Two slim figures in black suits — shoulders square, pants pegged over stilettos — appeared in the distance and tread slowly across a vast, ice-blue carpet as static fizzed and a heartbeat grew louder. When they approached, a viewer discovered the jackets were tailcoats, one with loose threads scribbled like hand-drawn pinstripes, the other fronted with a jabot of origami-like pleats — wholly new takes on masculine-feminine.
In a brilliant mind meld, Haider Ackermann etched the formidable fashion legacy of Jean Paul Gaultier with his own inimitable hand — minimal and rigorous, yet with some sexual heat simmering underneath.
“Sometimes we forget the essence of his work, which was immaculate,” Ackermann said after he hugged Tilda Swinton long and tight, and posed for photos with Gaultier, Catherine Deneuve and a torrent of well-wishers. “I wanted to get back to what I love from him.”
In an interview with WWD last November, Ackermann cited a wish to exalt Gaultier’s quieter side — his tailoring prowess and dressmaking wizardry — rather than the zanier, more theatrical designs that grabbed more headlines over the years.
“Sometimes all those millimeters are forgotten, how perfect couture can be,” he said at the time.
Each of the 36 carefully honed, impeccably realized looks paraded Wednesday night paid potent homage to Gaultier’s oeuvre, while also reminding the fashion crowd of Ackermann’s pulse-pounding showmanship, his gift for arresting color combinations and his flair for producing fashion fireworks with simple aesthetic gestures.
His versions of tuxedos were all sharp angles, unexpected slashes here and tabs of gently frayed ribbons there; his cone bras artful folds of thick satin; his bomber jackets bristling with pin-like embroideries, and his siren gowns intricately pleated to suggest female anatomy without photo prints, as the founder might have.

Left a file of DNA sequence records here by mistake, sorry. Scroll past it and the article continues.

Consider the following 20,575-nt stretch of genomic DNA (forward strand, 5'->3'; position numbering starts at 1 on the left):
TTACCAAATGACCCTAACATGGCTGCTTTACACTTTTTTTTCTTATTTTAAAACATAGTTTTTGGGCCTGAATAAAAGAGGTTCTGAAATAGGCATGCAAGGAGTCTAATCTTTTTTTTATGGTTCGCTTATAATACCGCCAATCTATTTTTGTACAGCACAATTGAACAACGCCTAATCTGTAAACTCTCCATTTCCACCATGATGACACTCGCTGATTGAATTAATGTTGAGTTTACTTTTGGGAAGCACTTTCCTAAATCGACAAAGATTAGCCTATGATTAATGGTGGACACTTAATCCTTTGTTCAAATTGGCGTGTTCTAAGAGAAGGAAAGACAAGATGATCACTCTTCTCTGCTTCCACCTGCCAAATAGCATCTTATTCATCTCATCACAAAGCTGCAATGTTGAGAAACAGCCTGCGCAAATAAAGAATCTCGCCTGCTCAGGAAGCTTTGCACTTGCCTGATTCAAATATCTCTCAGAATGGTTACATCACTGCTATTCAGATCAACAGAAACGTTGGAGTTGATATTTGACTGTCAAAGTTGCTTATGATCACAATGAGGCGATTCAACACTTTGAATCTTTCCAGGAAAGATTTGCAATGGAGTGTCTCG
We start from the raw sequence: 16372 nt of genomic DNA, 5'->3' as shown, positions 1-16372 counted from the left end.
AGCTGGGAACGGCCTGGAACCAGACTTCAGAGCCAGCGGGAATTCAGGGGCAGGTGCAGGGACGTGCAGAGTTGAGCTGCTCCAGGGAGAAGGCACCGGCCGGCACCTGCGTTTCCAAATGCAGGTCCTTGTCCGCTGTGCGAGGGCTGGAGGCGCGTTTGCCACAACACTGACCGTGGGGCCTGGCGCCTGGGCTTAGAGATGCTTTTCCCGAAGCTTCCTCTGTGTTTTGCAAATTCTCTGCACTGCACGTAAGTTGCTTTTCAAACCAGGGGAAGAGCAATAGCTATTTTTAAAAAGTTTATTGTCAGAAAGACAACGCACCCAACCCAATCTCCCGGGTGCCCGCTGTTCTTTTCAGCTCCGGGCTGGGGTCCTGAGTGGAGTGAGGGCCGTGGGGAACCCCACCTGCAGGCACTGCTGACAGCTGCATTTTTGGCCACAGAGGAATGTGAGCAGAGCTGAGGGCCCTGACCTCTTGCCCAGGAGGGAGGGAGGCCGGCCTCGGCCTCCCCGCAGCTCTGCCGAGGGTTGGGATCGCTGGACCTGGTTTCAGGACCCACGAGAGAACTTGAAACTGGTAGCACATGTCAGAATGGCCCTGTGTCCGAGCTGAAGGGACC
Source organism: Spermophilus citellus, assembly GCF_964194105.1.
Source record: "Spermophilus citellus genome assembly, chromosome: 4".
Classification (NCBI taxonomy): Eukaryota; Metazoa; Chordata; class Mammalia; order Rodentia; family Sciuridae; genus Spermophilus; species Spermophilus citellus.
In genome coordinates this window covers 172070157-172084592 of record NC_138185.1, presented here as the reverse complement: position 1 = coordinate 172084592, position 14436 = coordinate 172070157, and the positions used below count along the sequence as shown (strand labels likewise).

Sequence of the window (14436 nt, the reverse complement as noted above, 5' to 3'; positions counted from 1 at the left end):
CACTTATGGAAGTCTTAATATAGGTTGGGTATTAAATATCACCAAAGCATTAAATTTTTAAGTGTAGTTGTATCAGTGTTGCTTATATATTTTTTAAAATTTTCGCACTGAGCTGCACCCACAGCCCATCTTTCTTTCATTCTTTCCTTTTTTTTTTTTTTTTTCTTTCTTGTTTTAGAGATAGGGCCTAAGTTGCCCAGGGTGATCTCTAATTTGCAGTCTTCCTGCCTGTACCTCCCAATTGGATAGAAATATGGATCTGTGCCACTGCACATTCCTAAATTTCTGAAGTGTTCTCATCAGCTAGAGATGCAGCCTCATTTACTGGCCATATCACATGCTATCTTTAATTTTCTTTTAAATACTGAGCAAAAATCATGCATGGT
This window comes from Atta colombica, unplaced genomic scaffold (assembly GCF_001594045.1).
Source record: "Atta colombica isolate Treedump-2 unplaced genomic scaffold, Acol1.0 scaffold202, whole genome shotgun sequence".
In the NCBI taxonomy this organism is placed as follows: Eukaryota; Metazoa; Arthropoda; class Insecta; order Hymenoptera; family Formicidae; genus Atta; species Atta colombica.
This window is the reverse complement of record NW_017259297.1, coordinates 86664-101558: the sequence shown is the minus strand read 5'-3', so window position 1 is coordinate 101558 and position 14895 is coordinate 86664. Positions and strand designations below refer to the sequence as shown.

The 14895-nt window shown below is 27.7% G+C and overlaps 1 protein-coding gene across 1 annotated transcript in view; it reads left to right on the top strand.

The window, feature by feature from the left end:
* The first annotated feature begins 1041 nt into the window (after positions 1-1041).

A sleek suit with colorful feathers erupting from the sleeves in Gaultier’s first couture show some 25 years ago was among the designs that gave goosebumps to a young fashion student in Antwerp, Belgium. Ackermann employed stiff feathers for a bristly pencil skirt, or had them bursting between the lapels of a killer black jacket.
Ackermann pared down the guest list, yet the room thrummed with famous faces and cultural icons, including the artist Anselm Kiefer, filmmakers Baz Luhrmann and Wes Anderson, designers Julien Dossena and Olivier Rousteing and actor Timothée Chalamet, who has kept Ackermann’s name firmly in the spotlight by wearing his vaguely futuristic tailoring — and occasionally a backless top.
The show included a couple of men’s look that seemed expressly made for the “Dune” actor, particularly a prickly coat.
Ackermann is the fourth guest couturier to test-drive one of the most formidable ateliers in Paris and to dive into one of its richest archives in fashion following Gaultier’s retirement from the runway in early 2020 after half a century of creation.
“Incredible,” Rousteing, who unveiled his one-off collection last July, told Gaultier after the show, rushing to embrace him. “Magnifique,” Gaultier opined.
Ackermann has been away from the runway for a few years, having paused his signature brand, and he pulled off his big comeback with fierce intelligence, formidable cutting skills, and tenderness, too. A sculptural gown with a rounded top seemed to wink to Gaultier’s early days working for Pierre Cardin and the pants hiked up past the bosom and held up with suspenders to his heady Madonna moments.
It was a bomber with an extra-long, undulating zipper in one of Ackermann’s early collections that first caught Gaultier’s eye and Ackermann made a version to tickle him anew: an enveloping black hoodie, the zippers arranged into ruffles.
“I realized that we have much more in common than I thought,” he marveled.